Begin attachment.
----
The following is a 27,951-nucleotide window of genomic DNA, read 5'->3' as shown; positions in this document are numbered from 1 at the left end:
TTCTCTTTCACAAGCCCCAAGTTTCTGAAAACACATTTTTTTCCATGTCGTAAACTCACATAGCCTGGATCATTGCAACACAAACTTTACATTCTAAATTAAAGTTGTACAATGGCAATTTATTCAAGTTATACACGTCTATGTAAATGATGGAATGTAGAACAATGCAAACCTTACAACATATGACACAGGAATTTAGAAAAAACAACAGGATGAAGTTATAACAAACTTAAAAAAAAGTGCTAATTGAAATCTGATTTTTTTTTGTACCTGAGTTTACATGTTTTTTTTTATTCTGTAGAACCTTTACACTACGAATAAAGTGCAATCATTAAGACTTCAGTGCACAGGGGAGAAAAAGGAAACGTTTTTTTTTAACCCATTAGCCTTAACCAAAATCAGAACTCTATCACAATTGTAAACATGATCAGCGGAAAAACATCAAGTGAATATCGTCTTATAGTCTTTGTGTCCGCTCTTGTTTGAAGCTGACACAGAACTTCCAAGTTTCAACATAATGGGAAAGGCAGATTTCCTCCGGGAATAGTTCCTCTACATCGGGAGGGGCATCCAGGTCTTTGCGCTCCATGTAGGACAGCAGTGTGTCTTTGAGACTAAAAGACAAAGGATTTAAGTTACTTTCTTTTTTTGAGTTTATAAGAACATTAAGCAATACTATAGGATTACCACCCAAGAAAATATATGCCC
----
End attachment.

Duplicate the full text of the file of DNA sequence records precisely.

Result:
The following is a 27,951-nucleotide window of genomic DNA, read 5'->3' as shown; positions in this document are numbered from 1 at the left end:
TTCTCTTTCACAAGCCCCAAGTTTCTGAAAACACATTTTTTTCCATGTCGTAAACTCACATAGCCTGGATCATTGCAACACAAACTTTACATTCTAAATTAAAGTTGTACAATGGCAATTTATTCAAGTTATACACGTCTATGTAAATGATGGAATGTAGAACAATGCAAACCTTACAACATATGACACAGGAATTTAGAAAAAACAACAGGATGAAGTTATAACAAACTTAAAAAAAAGTGCTAATTGAAATCTGATTTTTTTTTGTACCTGAGTTTACATGTTTTTTTTTATTCTGTAGAACCTTTACACTACGAATAAAGTGCAATCATTAAGACTTCAGTGCACAGGGGAGAAAAAGGAAACGTTTTTTTTTAACCCATTAGCCTTAACCAAAATCAGAACTCTATCACAATTGTAAACATGATCAGCGGAAAAACATCAAGTGAATATCGTCTTATAGTCTTTGTGTCCGCTCTTGTTTGAAGCTGACACAGAACTTCCAAGTTTCAACATAATGGGAAAGGCAGATTTCCTCCGGGAATAGTTCCTCTACATCGGGAGGGGCATCCAGGTCTTTGCGCTCCATGTAGGACAGCAGTGTGTCTTTGAGACTAAAAGACAAAGGATTTAAGTTACTTTCTTTTTTTGAGTTTATAAGAACATTAAGCAATACTATAGGATTACCACCCAAGAAAATATATGCCC